A novel motion-control scheme on a custom woodworking sander has automated the precision finishing of fret boards for highquality guitars.
Dual sanding belts and a swinging workholder on the machine are controlled by a combination of linear and rotary servomotor axes. Formally, fret boards at guitar maker CF Martin & Co. were made by hand, relying on the know-how of highly skilled technicians. They operated a special swinging jig that held the fret board and presented it to a motorized sanding belt. But particles tended to clog the belts and cause vibration, often forcing fret boards to undergo a second sanding for the right finish.
A better method came from machine-builder Rasley Enterprises Inc., Bangor, Pa., which helped devise a more-controlled sanding process which removed material in small increments by means of rough and smooth sanding belts. The company worked with Baldor Electric Co., Fort Smith, Ark., on a motion-control architecture that employs six axes of motion to automate the sanding process.
Two Baldor vector motors power the rough and smooth sanding belts. Two servomotor axes with ball-screw jacks raise the belts once the workpiece has moved across the sanding faces. The swing-arm jig that holds the fret board is powered by two axes of motion: a servomotor to swing the fret board in an arc, plus a linear-motion axis that moves the swinging arm across the sanding belts.
A linear motor with cog-free action handles the linear motion, the most critical of the axes. The motor sits in a stiff aluminum mounting frame and employs a special layout of the magnetic elements that eliminates any ripples of movement that can otherwise arise as the motor transitions between magnetic poles.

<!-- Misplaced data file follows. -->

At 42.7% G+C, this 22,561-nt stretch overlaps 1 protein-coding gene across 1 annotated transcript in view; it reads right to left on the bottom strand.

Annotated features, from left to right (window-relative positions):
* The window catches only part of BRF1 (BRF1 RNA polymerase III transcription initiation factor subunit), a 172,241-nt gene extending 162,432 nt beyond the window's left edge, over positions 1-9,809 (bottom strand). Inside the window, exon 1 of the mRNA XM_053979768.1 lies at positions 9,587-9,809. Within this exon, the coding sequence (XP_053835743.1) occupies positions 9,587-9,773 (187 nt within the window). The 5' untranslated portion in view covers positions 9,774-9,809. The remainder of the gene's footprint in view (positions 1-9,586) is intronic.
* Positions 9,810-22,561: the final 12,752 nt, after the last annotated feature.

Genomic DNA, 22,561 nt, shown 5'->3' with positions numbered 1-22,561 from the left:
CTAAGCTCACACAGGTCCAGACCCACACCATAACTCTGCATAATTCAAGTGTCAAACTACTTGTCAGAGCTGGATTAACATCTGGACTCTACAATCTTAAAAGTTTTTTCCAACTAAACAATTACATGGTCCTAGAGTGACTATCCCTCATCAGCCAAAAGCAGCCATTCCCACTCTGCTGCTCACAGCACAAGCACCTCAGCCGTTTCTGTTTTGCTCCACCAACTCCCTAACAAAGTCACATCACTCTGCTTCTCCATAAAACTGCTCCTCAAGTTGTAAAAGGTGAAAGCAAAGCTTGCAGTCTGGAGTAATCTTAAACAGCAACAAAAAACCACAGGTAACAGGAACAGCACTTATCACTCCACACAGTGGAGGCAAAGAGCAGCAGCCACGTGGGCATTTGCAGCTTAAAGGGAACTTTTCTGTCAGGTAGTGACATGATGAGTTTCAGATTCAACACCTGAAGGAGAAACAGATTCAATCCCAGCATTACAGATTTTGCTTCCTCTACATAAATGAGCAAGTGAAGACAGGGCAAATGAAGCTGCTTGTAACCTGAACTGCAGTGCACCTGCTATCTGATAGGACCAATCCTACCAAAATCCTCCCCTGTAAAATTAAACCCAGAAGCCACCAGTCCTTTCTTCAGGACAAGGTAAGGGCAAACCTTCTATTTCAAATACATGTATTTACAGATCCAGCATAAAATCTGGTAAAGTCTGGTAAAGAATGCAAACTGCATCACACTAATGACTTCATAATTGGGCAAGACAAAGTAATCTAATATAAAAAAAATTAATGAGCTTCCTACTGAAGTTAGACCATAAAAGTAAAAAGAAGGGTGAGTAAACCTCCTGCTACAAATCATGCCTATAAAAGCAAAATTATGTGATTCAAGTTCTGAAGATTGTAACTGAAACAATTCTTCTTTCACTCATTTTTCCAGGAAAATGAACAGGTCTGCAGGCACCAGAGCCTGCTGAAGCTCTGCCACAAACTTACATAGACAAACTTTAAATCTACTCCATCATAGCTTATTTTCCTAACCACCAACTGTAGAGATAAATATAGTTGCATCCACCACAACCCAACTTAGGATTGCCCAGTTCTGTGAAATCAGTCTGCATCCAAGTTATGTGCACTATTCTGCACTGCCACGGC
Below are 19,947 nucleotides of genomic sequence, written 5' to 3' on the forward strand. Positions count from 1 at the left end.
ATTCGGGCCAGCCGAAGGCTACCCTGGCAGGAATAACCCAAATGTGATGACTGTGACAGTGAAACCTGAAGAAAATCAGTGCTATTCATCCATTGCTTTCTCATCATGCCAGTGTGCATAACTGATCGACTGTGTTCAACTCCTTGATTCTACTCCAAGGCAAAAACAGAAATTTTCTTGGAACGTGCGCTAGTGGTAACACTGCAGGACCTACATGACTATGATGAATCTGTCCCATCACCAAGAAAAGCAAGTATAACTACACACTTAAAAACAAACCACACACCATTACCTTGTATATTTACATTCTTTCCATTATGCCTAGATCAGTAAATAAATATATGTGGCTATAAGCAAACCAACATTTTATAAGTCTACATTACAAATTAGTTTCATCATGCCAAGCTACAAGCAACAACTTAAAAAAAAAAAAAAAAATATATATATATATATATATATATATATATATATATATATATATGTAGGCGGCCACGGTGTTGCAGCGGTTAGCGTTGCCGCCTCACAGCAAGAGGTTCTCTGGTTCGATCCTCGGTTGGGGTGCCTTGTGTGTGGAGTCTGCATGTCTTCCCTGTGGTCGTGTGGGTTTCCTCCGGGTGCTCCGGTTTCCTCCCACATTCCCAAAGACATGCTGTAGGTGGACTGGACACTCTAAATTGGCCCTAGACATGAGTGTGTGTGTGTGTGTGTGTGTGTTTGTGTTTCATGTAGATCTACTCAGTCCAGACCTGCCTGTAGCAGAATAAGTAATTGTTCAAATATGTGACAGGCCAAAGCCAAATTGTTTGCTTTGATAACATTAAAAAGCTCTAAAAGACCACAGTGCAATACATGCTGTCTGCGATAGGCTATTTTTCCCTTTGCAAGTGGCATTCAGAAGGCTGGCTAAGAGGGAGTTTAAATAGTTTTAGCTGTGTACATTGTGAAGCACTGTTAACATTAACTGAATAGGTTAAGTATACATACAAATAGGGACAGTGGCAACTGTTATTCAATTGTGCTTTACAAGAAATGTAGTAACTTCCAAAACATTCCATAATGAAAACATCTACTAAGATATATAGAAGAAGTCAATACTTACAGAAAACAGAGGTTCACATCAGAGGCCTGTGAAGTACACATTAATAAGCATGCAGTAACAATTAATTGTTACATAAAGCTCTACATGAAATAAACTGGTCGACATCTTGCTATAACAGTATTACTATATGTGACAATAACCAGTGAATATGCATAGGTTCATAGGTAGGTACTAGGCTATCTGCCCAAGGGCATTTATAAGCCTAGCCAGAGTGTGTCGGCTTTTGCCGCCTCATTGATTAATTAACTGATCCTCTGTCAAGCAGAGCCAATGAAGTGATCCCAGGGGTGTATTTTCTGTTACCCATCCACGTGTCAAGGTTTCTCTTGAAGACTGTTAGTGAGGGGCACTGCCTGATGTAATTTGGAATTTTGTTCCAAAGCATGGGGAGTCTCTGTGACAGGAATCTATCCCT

The sanding scheme exploits the width of the sanding belts to aid uniformity and minimize the clogging effects of sawdust particles. Different woods also benefit from variations in the sanding process. A touchscreen human-machine interface lets operators load the optimum sanding routine.
The architecture of the machine is based on a Powerlinkcompatible machine controller called NextMove e100. It controls all six axes of movement. Four are via Powerlink connections to Baldor MicroFlex e100 motor drives. Stop/start and speed of the two sanding belt axes (controlled by Baldor H2 ac drives and vector motors) are via digital I/O signals. Rotary axes are driven by Baldor BSM servomotors. And the linear motor axis is implemented by a Baldor LMCF motor.
Using Powerlink simplifies the electrical design of the machine in that just one network cable links four motion axes. The other axes connect directly to the controller. Programming is through Englishlike high-level commands on a Baldor Mint development environment for Powerlink. In particular, two simple lines of code interpolate the two rotary and linear axes controlling the swing-arm jig.